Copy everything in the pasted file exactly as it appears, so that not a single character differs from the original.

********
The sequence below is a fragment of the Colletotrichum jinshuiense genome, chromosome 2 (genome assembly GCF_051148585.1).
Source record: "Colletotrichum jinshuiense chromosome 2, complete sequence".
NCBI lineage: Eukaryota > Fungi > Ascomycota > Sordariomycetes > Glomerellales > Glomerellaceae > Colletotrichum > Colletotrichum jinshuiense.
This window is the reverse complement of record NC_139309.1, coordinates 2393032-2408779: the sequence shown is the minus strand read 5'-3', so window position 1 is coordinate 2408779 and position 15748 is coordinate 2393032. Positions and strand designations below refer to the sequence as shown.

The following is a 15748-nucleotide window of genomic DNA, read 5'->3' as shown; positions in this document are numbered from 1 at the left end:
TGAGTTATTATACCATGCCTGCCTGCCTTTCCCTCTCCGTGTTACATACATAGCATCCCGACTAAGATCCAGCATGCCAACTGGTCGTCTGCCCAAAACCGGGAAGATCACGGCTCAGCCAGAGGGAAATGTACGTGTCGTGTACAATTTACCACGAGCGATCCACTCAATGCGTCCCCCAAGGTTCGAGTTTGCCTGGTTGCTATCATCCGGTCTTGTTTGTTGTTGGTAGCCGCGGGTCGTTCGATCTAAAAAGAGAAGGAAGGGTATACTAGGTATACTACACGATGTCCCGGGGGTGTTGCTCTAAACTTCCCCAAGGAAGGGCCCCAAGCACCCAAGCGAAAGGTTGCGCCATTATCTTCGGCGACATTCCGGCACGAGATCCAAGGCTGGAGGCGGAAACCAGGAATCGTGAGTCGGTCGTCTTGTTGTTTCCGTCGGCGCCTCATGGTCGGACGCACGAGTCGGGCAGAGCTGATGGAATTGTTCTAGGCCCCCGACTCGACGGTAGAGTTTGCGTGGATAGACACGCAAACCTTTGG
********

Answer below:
The sequence below is a fragment of the Colletotrichum jinshuiense genome, chromosome 2 (genome assembly GCF_051148585.1).
Source record: "Colletotrichum jinshuiense chromosome 2, complete sequence".
NCBI lineage: Eukaryota > Fungi > Ascomycota > Sordariomycetes > Glomerellales > Glomerellaceae > Colletotrichum > Colletotrichum jinshuiense.
This window is the reverse complement of record NC_139309.1, coordinates 2393032-2408779: the sequence shown is the minus strand read 5'-3', so window position 1 is coordinate 2408779 and position 15748 is coordinate 2393032. Positions and strand designations below refer to the sequence as shown.

The following is a 15748-nucleotide window of genomic DNA, read 5'->3' as shown; positions in this document are numbered from 1 at the left end:
TGAGTTATTATACCATGCCTGCCTGCCTTTCCCTCTCCGTGTTACATACATAGCATCCCGACTAAGATCCAGCATGCCAACTGGTCGTCTGCCCAAAACCGGGAAGATCACGGCTCAGCCAGAGGGAAATGTACGTGTCGTGTACAATTTACCACGAGCGATCCACTCAATGCGTCCCCCAAGGTTCGAGTTTGCCTGGTTGCTATCATCCGGTCTTGTTTGTTGTTGGTAGCCGCGGGTCGTTCGATCTAAAAAGAGAAGGAAGGGTATACTAGGTATACTACACGATGTCCCGGGGGTGTTGCTCTAAACTTCCCCAAGGAAGGGCCCCAAGCACCCAAGCGAAAGGTTGCGCCATTATCTTCGGCGACATTCCGGCACGAGATCCAAGGCTGGAGGCGGAAACCAGGAATCGTGAGTCGGTCGTCTTGTTGTTTCCGTCGGCGCCTCATGGTCGGACGCACGAGTCGGGCAGAGCTGATGGAATTGTTCTAGGCCCCCGACTCGACGGTAGAGTTTGCGTGGATAGACACGCAAACCTTTGG